The most common way that a criminal, phisher, or other type of fraudster gets information from you is through official-looking emails.
One doesn’t have to be a technology expert, but rather have good attention to detail and paying attention to what kinds of communications you receive.
- If any legitimate company asks you for account information via official communications, it’s fake and at attempt at phishing.
- When you’re reading emails, check the email address. If the portion after the ‘@’ doesn’t match the company’s official domain (I.E. linkedin.com), don’t do anything with it. Similarly, look to see who the email is coming from and what they seek.
- Even if grammar and spelling isn’t your forte, read the email carefully. Typos are the fastest indication of fake emails. Official company-generated emails are put through multiple channels of quality checks before they are implemented as official communiations. If you ever question whether an email you receive is legitimate, contact the company directly. My first article on LinkedIn was about this topic.
- When a call whose number is not in your caller ID comes in, ask who the caller is looking for if the caller doesn’t first. Listen to the voice on the other side and the words they use. Unless you can verify that you are talking to someone who would be authorized to receive what they ask for, don’t give them any information. Depending on the insistence of the caller, feel free to call the business to report an imposter.
- Speaking of caller ID, when a number comes up, be sure that it’s reasonable for that person to be calling you. People like to impersonate well-known people and will use someone’s emotional state to manipulate them into giving out all sorts of personal information. If you’re in question as to who called you or how they might have received your number, hang up the phone and check the phone number. If you want answers, call the number back and see if you get an kind of response.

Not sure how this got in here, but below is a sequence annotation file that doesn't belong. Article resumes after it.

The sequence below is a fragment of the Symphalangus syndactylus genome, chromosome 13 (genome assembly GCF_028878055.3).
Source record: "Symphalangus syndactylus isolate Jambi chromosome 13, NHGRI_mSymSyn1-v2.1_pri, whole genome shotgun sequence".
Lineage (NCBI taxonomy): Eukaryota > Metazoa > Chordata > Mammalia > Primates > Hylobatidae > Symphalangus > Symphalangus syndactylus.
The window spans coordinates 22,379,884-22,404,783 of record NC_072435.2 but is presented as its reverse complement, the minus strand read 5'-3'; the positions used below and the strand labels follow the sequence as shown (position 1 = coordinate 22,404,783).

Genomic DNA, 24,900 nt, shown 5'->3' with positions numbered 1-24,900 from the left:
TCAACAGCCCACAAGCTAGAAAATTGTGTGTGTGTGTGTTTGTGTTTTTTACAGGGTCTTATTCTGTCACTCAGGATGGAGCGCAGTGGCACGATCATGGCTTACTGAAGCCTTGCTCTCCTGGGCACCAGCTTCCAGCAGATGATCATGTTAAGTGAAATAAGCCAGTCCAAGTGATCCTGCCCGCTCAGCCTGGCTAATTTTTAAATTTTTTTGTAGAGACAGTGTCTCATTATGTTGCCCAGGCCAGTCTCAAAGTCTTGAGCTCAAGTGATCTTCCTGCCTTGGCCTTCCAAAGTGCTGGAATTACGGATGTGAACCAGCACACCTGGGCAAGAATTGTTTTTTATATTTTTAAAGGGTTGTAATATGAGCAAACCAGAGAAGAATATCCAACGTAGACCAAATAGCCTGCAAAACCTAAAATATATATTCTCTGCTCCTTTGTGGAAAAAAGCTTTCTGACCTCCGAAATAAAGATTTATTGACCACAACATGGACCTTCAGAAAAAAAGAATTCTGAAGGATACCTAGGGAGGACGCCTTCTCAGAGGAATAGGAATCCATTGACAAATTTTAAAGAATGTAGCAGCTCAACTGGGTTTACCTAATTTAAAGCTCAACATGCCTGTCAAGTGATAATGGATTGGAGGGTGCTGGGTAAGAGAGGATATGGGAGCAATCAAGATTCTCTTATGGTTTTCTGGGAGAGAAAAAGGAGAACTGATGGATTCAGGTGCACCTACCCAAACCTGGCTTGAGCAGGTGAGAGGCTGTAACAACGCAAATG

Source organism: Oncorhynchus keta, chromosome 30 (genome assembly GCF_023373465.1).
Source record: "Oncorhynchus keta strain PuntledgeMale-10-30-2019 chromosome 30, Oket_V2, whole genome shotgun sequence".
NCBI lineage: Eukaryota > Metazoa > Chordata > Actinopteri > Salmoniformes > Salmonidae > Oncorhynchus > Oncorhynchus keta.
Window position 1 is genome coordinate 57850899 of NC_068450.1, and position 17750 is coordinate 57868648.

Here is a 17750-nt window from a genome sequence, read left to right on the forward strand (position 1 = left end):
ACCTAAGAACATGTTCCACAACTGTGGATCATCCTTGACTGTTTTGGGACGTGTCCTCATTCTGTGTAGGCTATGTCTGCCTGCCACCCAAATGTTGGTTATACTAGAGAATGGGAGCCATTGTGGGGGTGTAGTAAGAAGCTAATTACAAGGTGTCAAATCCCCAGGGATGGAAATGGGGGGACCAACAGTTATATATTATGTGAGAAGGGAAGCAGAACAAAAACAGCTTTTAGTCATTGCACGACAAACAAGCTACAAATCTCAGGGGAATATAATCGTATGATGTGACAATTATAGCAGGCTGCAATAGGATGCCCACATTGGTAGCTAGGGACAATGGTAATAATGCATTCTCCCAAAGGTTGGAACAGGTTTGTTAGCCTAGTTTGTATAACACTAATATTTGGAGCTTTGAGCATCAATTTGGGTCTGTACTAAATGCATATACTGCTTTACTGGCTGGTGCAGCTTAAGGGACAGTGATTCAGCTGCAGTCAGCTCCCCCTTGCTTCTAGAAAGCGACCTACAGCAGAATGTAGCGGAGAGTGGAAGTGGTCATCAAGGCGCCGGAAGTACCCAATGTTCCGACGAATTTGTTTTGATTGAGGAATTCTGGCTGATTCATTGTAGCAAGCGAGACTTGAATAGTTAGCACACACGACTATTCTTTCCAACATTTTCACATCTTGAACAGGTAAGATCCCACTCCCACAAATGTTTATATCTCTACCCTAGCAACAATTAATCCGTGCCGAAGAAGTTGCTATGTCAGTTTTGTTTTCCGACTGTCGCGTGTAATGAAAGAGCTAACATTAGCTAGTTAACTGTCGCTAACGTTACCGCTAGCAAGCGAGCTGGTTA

- When someone calls you from an official business line, ensure that they answer with their name and their business. Also, listen to the background noise on their side. Just about every call center in the nation has people that use headsets that will filter out most background noise. If anything seems suspicious about the call environment, hang up the phone and try again.
- Most business professionals as part of their email communications will have a professional signature if it comes from their company-assigned email. Again, check their spelling and grammar. While nobody is expected to be an English major, the basics of sentence and paragraph structure should be present. One thing I do if it’s someone I’ve never heard of or from, is I will follow their social media links and compare some details. A motto I live by: “Trust, but verify.”
- If you get a text message from a company, make sure you’ve opted into their communications. Otherwise, check the formatting of the message and the words they use. When in doubt, delete the message. If the name comes from a company that exists, but you don’t do business with, consider contacting the company directly about the communication.
- Under no circumstance should any government agency need to contact you unless there is a solid reason, or you have initiated contact with them in some form. The majority of official communications will be in writing on agency letterhead with their logo and contact information. Along with the other bullet points above, if you suspect trouble afoot, contact the agency. In the case of government agencies, keep those communications regardless of written medium.
Just remember that when you are going through the arduous task of proving your identity as part of an official communication, there are criminal masterminds who have become experts at impersonating companies whose security is lacking. I’d rather have you verify my identity and then work with me, than just assume that I am who I say I am.